Promises, resolutions, commitments. How do they differ?
In my experience with people, promises are made by children, or the child within the adult. A child that is being compliant to an authority figure, inside or out. Have you ever seen children make a promise with fingers crossed behind their backs? A “child’s” promise is not a healthy use of our power.
Resolutions, which are made on New Year’s Eve, have become a joke. The connotation is that the resolver will fail. That’s why so many articles and media interviews address the theme of New Year’s resolutions. That’s why – perhaps – the title of this article caught your eye. Resolutions are not a healthy use of power, either.
A commitment can be made by the child within the adult. And it can become a failure. But if those who commit fail, it will be because they don’t know the deeper meaning and workings of commitment. Learning, utilizing, and acting upon the real essence of commitment is an exquisite use of power.
First … if you make only a partial commitment, you will create only partial results.
Contrary to some new age teachings, you cannot simply make a commitment, intention, or wish and bring it into reality. The commitment requires not only the inspiration and the intention, but also the follow through, the step-by-step work to birth it into reality.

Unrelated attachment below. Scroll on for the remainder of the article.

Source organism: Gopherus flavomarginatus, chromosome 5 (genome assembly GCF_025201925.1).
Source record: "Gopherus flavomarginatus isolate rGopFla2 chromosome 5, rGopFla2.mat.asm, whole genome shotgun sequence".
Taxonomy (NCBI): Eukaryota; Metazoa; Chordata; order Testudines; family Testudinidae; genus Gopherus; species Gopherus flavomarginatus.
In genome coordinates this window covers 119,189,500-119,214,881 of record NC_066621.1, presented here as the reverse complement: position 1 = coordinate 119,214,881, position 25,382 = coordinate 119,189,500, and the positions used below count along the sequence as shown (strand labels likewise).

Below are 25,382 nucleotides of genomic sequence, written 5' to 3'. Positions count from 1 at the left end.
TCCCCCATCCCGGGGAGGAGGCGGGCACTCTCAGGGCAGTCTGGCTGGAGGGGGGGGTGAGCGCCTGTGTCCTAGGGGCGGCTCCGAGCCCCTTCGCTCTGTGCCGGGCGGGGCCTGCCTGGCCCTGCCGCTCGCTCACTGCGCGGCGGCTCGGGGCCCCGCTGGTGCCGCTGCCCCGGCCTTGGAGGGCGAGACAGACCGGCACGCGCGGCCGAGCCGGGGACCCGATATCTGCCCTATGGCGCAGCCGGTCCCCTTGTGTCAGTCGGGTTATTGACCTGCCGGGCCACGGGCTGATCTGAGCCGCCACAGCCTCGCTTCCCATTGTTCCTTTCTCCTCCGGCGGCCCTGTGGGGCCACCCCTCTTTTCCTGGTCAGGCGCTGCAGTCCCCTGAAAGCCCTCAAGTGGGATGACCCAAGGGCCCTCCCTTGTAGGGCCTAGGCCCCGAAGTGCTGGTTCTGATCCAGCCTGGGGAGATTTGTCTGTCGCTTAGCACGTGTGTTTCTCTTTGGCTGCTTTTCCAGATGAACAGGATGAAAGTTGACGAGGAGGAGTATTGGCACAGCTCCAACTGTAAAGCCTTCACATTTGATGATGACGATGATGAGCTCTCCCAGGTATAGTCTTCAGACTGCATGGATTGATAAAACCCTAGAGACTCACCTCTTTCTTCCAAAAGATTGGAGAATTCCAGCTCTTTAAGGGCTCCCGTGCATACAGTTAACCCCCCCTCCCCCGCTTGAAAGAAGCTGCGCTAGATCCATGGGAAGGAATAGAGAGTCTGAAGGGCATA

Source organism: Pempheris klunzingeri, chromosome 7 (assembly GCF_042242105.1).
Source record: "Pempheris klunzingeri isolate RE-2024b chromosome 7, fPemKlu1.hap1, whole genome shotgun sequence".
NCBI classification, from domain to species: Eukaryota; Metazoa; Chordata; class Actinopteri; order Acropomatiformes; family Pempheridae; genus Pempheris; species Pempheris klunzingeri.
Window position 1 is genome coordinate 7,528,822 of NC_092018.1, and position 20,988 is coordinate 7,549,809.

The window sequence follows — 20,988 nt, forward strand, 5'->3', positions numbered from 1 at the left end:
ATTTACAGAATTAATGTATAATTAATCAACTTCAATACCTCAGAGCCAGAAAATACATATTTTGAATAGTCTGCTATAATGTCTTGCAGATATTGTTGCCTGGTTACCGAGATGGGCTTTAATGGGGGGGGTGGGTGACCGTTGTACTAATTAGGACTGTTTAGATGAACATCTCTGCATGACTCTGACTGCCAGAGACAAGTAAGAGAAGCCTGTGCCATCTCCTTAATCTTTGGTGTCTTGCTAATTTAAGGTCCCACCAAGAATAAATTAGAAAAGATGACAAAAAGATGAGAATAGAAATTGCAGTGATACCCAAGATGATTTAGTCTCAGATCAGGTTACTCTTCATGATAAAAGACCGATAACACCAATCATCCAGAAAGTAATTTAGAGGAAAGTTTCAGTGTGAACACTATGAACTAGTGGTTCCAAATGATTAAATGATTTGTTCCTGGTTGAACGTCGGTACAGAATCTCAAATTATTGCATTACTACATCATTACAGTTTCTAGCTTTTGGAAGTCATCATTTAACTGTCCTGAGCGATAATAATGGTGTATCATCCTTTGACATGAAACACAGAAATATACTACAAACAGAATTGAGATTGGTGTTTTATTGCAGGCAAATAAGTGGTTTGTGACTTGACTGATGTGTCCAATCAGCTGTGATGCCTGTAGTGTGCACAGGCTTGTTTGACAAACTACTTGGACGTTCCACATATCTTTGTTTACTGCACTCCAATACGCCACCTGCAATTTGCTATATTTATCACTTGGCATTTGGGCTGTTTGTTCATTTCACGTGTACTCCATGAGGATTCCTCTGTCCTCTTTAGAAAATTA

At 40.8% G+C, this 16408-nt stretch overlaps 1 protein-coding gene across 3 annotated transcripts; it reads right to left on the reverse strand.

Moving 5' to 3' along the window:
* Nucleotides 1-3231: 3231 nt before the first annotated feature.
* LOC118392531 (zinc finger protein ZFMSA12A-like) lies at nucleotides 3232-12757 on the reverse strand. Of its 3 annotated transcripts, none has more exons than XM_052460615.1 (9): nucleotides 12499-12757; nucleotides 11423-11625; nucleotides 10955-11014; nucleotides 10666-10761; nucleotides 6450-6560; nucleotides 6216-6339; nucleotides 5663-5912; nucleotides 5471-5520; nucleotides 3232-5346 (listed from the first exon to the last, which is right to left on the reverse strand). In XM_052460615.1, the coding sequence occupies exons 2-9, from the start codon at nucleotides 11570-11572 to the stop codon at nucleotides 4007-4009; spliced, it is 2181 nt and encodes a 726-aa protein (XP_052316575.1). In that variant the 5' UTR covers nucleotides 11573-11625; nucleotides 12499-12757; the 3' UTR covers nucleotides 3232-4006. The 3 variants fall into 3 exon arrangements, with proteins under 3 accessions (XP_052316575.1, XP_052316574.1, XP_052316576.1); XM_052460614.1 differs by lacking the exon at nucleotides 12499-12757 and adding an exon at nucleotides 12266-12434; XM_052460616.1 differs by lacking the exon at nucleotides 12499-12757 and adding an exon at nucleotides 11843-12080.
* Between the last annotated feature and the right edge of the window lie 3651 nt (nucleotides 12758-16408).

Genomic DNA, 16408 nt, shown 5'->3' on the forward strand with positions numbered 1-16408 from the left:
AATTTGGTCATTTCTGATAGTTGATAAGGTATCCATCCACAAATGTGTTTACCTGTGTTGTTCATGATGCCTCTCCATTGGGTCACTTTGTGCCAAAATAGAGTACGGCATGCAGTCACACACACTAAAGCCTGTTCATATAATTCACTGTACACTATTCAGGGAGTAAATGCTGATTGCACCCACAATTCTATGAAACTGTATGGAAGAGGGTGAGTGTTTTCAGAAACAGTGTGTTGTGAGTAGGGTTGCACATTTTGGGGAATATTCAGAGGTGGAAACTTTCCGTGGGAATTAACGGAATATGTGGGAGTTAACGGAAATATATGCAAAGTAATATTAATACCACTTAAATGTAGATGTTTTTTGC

Second … as soon as you make a commitment, anything in you that needs to be healed in order to take the next step in following through on your commitment . . . will come up.
Your commitment, in addition to solidifying and grounding your intention, is a signal to your heart and soul. A signal calling forth whatever needs to be healed next. And lo and behold! A part of you will raise its hand and say, “Me next! If you want to take the next step in your commitment, heal me next.”
If you listen to that aspect of yourself . . . If you open yourself to what it is showing you . . . If you really do the inner healing work it is asking you to do . . . that will be a huge accomplishment. And you will proceed in just this way, step by step, through the fulfillment of your commitment.
If you disregard, discount, ignore, or run away from that facet of yourself, it will call you again. Maybe in a different way. Maybe in a more uncomfortable way. Maybe in a more convoluted way. Maybe louder. Maybe in an escalated way.